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  2. Just my two cents. I think, some will go to the ground too, since most of the weight will "evaporate", i.e. burn, support structure will bounce back to where it was before the weight was placed on it. But yes most of it will fly away with the molecules, you can think of a dry ice put on a trampoline, trampoline will depress, those heavy pellets disintegrate turn into small peaces - CO2 gas molecules - and fly away and take bits of the potential energy with them and trampoline will straighten out.
  3. Iron man can’t fly with the technology he has based on flying physics. He has thrust and drag, but no lift. The flaps on his back provide maneuverability but no lift. He would need wings like the falcon to fly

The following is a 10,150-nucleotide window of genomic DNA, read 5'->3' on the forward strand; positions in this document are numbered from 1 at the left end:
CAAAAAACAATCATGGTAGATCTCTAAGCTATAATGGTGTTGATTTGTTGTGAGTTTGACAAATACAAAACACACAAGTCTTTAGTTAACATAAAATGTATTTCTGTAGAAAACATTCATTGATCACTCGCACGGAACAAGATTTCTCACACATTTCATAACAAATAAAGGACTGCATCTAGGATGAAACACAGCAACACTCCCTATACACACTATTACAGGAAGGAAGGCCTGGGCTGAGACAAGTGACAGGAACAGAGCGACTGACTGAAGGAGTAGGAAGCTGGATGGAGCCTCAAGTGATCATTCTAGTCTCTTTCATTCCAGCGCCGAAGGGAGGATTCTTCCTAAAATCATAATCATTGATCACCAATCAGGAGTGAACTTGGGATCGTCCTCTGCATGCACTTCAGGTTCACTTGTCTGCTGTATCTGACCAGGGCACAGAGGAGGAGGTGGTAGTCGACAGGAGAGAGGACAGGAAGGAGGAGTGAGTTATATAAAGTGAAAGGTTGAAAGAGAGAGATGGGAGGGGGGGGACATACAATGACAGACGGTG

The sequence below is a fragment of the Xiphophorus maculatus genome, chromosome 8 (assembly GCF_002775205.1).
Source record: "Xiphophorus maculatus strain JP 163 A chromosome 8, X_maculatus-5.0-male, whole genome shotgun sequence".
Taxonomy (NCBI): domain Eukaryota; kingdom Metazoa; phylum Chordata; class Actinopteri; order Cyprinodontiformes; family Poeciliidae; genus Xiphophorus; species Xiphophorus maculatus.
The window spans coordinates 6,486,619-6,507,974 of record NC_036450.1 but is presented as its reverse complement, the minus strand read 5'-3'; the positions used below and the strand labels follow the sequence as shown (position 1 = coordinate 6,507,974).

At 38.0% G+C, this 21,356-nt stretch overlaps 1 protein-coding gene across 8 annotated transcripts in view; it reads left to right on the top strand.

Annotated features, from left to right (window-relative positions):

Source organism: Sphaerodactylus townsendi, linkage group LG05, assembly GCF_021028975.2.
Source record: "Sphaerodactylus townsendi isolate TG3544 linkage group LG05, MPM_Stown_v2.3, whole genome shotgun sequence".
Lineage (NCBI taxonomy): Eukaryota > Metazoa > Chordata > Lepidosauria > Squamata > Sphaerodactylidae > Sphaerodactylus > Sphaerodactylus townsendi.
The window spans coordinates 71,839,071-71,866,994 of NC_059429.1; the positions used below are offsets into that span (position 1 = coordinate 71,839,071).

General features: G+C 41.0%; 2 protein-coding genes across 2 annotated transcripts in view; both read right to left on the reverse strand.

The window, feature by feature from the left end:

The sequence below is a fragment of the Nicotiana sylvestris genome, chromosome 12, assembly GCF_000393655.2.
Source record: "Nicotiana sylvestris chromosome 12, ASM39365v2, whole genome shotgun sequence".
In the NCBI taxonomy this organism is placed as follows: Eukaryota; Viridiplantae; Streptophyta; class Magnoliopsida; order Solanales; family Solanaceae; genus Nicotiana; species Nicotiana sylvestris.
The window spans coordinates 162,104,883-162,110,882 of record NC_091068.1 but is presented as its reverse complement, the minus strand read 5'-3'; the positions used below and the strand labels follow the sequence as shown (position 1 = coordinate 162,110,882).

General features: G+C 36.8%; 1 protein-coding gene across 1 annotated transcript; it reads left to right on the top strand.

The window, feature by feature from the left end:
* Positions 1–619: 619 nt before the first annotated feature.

4. Great, I think i have visited this kind of a website name paintballly
  5. The largest damping force is the air resistance on the mat. "Fly mats" are mats made from 4 mm wide webbing on 10 mm spacing. Or made from pairs of string about 1.5 mm wide per pair on 4 mm spacing. The net effect is that it's a net. With over 50% holes. One thing you notice on first jumping on a fly mat: You don't lose energy as fast. If you are used to losing a third of your energy doing a doggie drop, and then do this same trick on a fly mat and get 90% of your energy back it will scare the pants off of you. Good mats are not stretchy. You want all the energy storage to be in the springs, which are better at returning it. Most elastics fabrics are very poor at returning energy -- 40-60% especially in directions not along the weave.
  6. Hey, Really it was an great article to read,Waiting for another one till that get more information about electric toasters ,Keep it up!
  7. I needed this explanation for my homework. Thank you very much for it, as it is very detailed and understandable.
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